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Translator of Winnetou I and II – Victor Epp

March 29th, 2011

Victor Epp will act a consultant on his translation of Winnetou I and Winnetou II.

Victor was born in the dead of winter of 1935, he spent the first seven years of his life in the country north of Winnipeg, Canada. Though it seems like a short time over a long lifespan, the sounds and smells of that place never left him. To this day a piece of his heart remains there among the rustling poplar trees and the sweet aroma of the warm summer soil.

Most of Victor’s working life was spent in various aspects of the construction business, ending up with a long career in real estate brokerage. All of this was fertile ground in which to observe the lives of many people, serving as fodder for many the stories that were to follow.

Storytelling for Victor already began with the onset of family life. Bedtime stories were an absolute must in the Epp household and it wasn’t long before he discovered his penchant for creating them, as much for his own gratification as for the entertainment of the children. For the time being though, storytelling had to take a back seat to the business of making a living and so, like his love of the country, the love of storytelling lay quietly within for many years. It was not until the impending approach of retirement that it began to blossom again. A lifetime accumulation of observations, thoughts and ideas was just waiting to surface. Even the early boyhood schooling in the German language returned with some practice, making translation work possible.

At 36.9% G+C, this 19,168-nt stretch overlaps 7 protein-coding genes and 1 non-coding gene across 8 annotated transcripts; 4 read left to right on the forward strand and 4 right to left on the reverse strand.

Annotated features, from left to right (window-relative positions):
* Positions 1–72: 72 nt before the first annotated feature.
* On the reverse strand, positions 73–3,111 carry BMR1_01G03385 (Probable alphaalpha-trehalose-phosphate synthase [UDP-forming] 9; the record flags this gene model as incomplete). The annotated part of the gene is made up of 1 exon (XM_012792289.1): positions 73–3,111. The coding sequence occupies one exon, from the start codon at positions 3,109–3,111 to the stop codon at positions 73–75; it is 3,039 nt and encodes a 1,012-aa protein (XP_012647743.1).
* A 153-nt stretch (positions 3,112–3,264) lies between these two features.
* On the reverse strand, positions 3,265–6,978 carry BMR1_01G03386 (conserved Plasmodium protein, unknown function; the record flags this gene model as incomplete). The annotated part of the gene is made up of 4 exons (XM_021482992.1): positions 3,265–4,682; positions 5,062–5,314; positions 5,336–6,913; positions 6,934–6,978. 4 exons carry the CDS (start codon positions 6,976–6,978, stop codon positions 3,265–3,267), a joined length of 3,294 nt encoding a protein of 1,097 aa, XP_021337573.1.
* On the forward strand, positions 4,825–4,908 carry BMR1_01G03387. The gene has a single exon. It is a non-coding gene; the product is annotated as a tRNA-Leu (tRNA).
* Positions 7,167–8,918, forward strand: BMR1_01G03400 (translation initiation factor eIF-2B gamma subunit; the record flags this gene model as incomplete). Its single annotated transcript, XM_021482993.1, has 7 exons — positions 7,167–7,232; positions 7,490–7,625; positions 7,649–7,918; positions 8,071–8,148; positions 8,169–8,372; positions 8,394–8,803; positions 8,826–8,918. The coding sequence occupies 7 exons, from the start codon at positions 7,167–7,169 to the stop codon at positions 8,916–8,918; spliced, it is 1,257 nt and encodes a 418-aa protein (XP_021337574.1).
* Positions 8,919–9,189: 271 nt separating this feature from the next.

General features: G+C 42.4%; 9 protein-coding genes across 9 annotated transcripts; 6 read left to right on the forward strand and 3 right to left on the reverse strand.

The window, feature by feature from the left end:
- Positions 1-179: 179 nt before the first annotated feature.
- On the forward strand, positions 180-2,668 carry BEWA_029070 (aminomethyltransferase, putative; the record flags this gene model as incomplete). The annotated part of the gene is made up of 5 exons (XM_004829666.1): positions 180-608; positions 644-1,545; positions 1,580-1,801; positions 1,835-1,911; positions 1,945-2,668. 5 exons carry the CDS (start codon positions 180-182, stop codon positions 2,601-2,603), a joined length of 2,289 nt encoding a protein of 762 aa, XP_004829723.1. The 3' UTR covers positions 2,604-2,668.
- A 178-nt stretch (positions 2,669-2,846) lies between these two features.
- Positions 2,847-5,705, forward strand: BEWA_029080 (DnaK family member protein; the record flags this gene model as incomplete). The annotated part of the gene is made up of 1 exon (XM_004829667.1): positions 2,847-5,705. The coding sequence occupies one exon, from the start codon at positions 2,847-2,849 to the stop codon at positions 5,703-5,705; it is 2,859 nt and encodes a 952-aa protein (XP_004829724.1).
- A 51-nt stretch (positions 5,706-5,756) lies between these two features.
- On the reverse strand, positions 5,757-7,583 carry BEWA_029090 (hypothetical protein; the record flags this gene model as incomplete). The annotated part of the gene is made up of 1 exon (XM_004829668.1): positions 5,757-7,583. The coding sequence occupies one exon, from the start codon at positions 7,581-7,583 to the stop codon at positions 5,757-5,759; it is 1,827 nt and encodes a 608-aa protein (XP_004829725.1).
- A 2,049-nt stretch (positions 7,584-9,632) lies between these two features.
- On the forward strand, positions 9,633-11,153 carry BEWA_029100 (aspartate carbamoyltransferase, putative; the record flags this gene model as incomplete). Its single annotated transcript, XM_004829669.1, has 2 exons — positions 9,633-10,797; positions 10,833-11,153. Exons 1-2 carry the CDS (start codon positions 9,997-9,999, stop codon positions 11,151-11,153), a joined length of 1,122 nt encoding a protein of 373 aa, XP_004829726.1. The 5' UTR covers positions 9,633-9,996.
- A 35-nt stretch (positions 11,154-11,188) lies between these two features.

As time became available, short, mostly humorous stories began to appear, eventually turning into a collection titled “Honest to God and Other Whoppers”. Translation work included several personal diaries and a series of essays called “The Arkadak Papers” which is a chronicled account of the birth, life, and death of a Mennonite colony in South Russia. And of course the translation of Karl May’s Winnetou I and II were major undertakings. “TruthSeeker” also became an important book of parables for young and old alike, as did “The Lost letters”, a collection of old letters describing one man’s journey into the Siberian wilderness, and loosely based on the seven sacred teachings of the Ojibway First Nation.

But storytelling took another unexpected turn. With the evolution of technology, it became possible to narrate these books and stories into audio books. And so another phase was born. It wasn’t long before “The English Voice of Karl May” became familiar and the entire Winnetou series was made into English language audio books. Now with the help of his associates, Victor is exploring new ways to make these stories available to a whole host of people with reading, vision and hearing disabilities, as well as providing teaching aids for school programs. Thus both the story and the storyteller continue to evolve to bring pleasure and learning to audiences everywhere. Thus, in ways he couldn’t possibly imagine, the legacy of Karl May lives on.